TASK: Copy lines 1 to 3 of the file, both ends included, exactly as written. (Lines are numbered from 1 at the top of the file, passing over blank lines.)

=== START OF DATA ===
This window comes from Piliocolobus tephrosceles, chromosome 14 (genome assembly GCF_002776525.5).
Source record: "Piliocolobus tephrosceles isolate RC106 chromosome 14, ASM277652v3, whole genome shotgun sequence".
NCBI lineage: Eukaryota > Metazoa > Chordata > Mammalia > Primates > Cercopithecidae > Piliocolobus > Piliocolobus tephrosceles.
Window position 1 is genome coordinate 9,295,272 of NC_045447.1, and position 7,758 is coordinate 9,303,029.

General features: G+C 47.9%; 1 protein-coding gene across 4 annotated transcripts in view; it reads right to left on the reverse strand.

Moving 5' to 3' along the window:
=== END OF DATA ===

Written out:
This window comes from Piliocolobus tephrosceles, chromosome 14 (genome assembly GCF_002776525.5).
Source record: "Piliocolobus tephrosceles isolate RC106 chromosome 14, ASM277652v3, whole genome shotgun sequence".
NCBI lineage: Eukaryota > Metazoa > Chordata > Mammalia > Primates > Cercopithecidae > Piliocolobus > Piliocolobus tephrosceles.